Wait times are an average and provided for informational purposes only. What does this mean?

Health Highlights: March 15, 2006

Health Highlights: March 15, 2006

Here are some of the latest health and medical news developments, compiled by editors of HealthDay:

6 Men Hospitalized in Clinical Drug Trial

Two men are in critical condition and another four men are in serious but stable condition in a London hospital after they all suffered serious side effects while taking part in a clinical trial of an experimental drug.

The men were taking part in a clinical trial, conducted by Massachusetts-based Parexel International Corp., involving a monoclonal antibody called TGN 1412, which is being developed to treat conditions including leukemia and rheumatoid arthritis. The United Kingdom's Medicine and Healthcare Products Regulatory Agency halted trials of the drug and has launched an investigation, Bloomberg news reported.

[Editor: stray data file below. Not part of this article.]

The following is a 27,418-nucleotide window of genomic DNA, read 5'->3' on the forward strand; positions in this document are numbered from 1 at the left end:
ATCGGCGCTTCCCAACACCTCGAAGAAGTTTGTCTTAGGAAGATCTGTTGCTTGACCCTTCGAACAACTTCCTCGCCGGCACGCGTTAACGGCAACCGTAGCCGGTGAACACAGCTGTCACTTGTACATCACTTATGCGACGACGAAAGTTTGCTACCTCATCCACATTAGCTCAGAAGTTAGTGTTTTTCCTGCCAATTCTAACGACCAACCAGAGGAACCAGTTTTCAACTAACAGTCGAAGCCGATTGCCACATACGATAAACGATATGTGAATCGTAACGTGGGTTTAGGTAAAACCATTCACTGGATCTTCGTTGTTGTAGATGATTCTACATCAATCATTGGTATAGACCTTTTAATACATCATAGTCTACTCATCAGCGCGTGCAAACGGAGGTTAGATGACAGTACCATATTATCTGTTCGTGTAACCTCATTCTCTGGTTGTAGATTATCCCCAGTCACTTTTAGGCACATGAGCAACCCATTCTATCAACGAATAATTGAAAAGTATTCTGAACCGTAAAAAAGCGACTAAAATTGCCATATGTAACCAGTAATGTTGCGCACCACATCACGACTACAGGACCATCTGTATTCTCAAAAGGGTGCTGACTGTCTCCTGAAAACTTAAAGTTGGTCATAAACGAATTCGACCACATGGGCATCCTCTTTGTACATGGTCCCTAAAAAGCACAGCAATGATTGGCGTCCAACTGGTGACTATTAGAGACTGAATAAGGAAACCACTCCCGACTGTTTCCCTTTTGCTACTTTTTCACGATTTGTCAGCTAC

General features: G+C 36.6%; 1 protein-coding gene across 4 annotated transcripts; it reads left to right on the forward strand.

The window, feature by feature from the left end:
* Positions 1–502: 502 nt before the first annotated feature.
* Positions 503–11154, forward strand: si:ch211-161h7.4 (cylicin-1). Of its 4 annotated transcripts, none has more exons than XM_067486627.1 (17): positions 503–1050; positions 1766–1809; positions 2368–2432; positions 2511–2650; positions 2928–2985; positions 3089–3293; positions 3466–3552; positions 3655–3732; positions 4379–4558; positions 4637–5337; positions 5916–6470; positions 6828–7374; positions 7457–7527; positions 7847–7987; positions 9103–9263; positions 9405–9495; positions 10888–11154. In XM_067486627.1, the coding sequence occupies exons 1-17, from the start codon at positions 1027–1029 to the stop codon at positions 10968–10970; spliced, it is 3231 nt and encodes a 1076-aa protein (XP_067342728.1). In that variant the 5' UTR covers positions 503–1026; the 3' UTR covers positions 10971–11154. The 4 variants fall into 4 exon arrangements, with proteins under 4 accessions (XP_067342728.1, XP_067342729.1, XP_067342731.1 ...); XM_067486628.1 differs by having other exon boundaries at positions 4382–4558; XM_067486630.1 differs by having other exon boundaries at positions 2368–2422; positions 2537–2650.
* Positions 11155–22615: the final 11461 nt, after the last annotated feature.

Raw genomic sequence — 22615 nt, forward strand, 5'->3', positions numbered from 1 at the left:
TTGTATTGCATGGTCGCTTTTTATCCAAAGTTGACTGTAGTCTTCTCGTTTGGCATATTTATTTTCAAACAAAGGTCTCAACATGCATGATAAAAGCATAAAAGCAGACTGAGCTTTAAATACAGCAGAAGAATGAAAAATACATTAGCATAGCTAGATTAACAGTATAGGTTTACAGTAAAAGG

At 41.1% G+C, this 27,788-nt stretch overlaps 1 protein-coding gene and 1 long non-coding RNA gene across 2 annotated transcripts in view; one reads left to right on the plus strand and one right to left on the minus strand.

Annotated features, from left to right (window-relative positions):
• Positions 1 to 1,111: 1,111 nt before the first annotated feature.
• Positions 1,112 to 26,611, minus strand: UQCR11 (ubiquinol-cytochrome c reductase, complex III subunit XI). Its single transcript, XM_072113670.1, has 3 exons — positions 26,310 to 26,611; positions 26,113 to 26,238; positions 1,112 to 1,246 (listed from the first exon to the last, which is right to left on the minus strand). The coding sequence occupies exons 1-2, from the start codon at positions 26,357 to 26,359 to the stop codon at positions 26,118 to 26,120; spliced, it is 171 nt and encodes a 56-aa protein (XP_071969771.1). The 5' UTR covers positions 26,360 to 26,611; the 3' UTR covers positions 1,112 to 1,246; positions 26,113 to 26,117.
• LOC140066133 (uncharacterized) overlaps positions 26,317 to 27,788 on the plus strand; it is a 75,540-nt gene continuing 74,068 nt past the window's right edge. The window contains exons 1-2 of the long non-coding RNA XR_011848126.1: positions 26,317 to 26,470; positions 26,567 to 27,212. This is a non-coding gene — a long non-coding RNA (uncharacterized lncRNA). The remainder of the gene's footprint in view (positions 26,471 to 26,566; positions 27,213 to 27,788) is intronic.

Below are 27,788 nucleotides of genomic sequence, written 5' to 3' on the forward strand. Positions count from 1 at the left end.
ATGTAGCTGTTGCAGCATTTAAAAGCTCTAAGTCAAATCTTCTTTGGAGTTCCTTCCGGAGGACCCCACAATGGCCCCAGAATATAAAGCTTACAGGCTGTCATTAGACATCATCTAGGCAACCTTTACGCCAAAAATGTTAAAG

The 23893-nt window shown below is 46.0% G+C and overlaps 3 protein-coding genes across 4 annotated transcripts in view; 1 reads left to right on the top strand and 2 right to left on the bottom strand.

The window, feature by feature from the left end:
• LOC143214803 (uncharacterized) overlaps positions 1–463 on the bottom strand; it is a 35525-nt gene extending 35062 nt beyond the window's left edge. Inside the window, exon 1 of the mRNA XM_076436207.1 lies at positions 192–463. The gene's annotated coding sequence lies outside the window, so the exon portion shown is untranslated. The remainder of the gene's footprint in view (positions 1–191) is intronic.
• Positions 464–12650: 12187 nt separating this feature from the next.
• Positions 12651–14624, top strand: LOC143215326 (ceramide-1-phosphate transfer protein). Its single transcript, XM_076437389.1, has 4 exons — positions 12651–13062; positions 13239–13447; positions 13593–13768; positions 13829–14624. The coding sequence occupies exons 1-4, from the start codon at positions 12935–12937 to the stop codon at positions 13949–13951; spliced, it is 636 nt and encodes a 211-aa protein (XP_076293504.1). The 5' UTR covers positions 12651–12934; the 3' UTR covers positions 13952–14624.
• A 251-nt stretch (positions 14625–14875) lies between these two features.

All the men were admitted to North West London Hospital, which refused to reveal their identities.

But Ganesh Suntharalingam, clinical director of intensive care at the hospital, said, "The drug, which is untested and therefore unused by doctors, has caused an inflammatory response which affects some organs of the body."

News reports said the six victims were among eight volunteers involved in the trial. The other two men in the group had been given a placebo and were unharmed.

TGN 1412 is being developed by TeGenero AG of Germany. Clinical trials of the drug had started only in England ,but TeGenero had received approval to test the drug in Germany, Bloomberg news reported.

In an e-mailed statement, Herman Scholtz, head of clinical pharmacology at Parexel, said: "Since our unit is located within the hospital, we have immediate access to world-class medical care and we did everything possible to get the patients treated as quickly as possible."